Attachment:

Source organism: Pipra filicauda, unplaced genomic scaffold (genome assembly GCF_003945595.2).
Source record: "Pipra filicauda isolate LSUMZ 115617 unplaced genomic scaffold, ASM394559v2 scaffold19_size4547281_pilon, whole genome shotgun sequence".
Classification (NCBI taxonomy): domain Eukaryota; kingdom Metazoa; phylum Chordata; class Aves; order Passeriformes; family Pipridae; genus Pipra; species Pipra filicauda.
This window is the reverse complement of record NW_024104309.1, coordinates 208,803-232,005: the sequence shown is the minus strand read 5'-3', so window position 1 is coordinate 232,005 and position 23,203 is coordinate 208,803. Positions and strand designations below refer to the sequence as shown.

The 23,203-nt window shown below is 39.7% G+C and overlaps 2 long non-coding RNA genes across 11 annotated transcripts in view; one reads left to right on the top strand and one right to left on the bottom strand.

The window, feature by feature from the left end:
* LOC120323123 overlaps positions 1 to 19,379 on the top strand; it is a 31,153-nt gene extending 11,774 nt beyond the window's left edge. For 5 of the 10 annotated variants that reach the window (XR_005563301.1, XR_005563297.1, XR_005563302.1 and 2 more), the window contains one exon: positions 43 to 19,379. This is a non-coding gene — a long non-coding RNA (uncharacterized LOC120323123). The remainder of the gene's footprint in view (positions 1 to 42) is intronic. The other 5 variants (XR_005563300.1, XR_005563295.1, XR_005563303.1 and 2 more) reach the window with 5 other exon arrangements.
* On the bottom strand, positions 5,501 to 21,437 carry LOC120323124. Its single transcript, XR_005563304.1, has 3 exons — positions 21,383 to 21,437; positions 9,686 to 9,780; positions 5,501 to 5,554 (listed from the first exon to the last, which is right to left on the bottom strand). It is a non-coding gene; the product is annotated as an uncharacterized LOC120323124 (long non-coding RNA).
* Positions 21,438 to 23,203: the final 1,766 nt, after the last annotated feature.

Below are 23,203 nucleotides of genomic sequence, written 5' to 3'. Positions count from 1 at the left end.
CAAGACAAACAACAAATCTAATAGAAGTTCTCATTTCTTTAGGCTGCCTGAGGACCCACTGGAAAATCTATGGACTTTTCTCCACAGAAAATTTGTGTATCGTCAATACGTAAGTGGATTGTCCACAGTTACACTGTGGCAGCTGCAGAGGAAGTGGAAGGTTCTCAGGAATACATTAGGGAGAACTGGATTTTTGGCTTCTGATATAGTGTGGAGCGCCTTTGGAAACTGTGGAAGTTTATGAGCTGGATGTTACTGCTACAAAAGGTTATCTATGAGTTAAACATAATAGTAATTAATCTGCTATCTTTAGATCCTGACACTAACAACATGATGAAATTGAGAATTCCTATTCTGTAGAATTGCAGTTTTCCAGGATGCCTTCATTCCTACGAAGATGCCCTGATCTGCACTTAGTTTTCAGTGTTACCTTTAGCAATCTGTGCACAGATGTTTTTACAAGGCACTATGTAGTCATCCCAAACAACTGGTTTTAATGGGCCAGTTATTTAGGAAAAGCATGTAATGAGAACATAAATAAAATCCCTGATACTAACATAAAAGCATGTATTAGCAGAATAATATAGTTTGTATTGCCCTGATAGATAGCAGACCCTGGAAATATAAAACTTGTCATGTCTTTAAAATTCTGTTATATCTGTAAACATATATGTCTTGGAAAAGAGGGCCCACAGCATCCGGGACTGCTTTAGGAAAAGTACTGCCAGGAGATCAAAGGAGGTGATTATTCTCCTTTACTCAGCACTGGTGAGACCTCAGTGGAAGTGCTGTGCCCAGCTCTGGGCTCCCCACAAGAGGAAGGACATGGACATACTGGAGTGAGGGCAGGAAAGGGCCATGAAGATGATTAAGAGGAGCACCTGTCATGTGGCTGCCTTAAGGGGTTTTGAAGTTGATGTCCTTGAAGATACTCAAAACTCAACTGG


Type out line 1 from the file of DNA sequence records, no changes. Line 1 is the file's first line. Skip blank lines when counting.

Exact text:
Source organism: Pipra filicauda, unplaced genomic scaffold (genome assembly GCF_003945595.2).